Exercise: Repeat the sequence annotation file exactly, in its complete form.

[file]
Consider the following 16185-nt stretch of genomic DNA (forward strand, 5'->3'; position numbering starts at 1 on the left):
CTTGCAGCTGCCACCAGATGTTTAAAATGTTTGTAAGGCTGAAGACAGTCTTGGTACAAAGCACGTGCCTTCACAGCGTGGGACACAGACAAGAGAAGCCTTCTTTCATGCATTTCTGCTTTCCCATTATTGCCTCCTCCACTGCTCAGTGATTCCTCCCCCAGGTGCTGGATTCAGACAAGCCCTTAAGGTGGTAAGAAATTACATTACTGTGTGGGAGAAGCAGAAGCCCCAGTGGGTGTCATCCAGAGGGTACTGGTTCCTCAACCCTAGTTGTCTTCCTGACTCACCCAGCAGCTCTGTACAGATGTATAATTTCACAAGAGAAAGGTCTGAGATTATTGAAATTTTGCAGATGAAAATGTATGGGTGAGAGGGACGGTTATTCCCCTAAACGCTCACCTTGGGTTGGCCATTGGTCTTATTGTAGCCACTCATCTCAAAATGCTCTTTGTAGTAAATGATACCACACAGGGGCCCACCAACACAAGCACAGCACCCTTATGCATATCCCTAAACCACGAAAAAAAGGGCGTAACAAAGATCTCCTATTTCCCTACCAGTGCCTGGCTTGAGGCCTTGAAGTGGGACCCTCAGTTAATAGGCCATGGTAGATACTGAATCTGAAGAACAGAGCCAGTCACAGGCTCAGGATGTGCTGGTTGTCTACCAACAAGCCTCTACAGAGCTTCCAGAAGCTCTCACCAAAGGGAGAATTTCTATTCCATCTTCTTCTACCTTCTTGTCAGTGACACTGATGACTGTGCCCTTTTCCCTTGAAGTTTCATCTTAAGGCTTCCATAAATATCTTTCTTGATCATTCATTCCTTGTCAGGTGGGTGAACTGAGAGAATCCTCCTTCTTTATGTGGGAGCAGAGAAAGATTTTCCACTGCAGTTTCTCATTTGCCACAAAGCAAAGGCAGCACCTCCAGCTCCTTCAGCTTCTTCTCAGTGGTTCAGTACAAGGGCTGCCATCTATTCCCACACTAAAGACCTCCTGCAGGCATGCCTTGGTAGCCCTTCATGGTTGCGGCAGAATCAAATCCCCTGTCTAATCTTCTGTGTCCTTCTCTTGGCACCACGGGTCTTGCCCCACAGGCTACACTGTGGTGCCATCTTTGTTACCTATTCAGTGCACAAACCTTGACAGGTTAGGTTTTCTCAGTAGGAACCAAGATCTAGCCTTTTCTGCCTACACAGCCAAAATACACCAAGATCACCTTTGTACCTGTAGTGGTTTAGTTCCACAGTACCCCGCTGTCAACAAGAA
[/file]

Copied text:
Consider the following 16185-nt stretch of genomic DNA (forward strand, 5'->3'; position numbering starts at 1 on the left):
CTTGCAGCTGCCACCAGATGTTTAAAATGTTTGTAAGGCTGAAGACAGTCTTGGTACAAAGCACGTGCCTTCACAGCGTGGGACACAGACAAGAGAAGCCTTCTTTCATGCATTTCTGCTTTCCCATTATTGCCTCCTCCACTGCTCAGTGATTCCTCCCCCAGGTGCTGGATTCAGACAAGCCCTTAAGGTGGTAAGAAATTACATTACTGTGTGGGAGAAGCAGAAGCCCCAGTGGGTGTCATCCAGAGGGTACTGGTTCCTCAACCCTAGTTGTCTTCCTGACTCACCCAGCAGCTCTGTACAGATGTATAATTTCACAAGAGAAAGGTCTGAGATTATTGAAATTTTGCAGATGAAAATGTATGGGTGAGAGGGACGGTTATTCCCCTAAACGCTCACCTTGGGTTGGCCATTGGTCTTATTGTAGCCACTCATCTCAAAATGCTCTTTGTAGTAAATGATACCACACAGGGGCCCACCAACACAAGCACAGCACCCTTATGCATATCCCTAAACCACGAAAAAAAGGGCGTAACAAAGATCTCCTATTTCCCTACCAGTGCCTGGCTTGAGGCCTTGAAGTGGGACCCTCAGTTAATAGGCCATGGTAGATACTGAATCTGAAGAACAGAGCCAGTCACAGGCTCAGGATGTGCTGGTTGTCTACCAACAAGCCTCTACAGAGCTTCCAGAAGCTCTCACCAAAGGGAGAATTTCTATTCCATCTTCTTCTACCTTCTTGTCAGTGACACTGATGACTGTGCCCTTTTCCCTTGAAGTTTCATCTTAAGGCTTCCATAAATATCTTTCTTGATCATTCATTCCTTGTCAGGTGGGTGAACTGAGAGAATCCTCCTTCTTTATGTGGGAGCAGAGAAAGATTTTCCACTGCAGTTTCTCATTTGCCACAAAGCAAAGGCAGCACCTCCAGCTCCTTCAGCTTCTTCTCAGTGGTTCAGTACAAGGGCTGCCATCTATTCCCACACTAAAGACCTCCTGCAGGCATGCCTTGGTAGCCCTTCATGGTTGCGGCAGAATCAAATCCCCTGTCTAATCTTCTGTGTCCTTCTCTTGGCACCACGGGTCTTGCCCCACAGGCTACACTGTGGTGCCATCTTTGTTACCTATTCAGTGCACAAACCTTGACAGGTTAGGTTTTCTCAGTAGGAACCAAGATCTAGCCTTTTCTGCCTACACAGCCAAAATACACCAAGATCACCTTTGTACCTGTAGTGGTTTAGTTCCACAGTACCCCGCTGTCAACAAGAA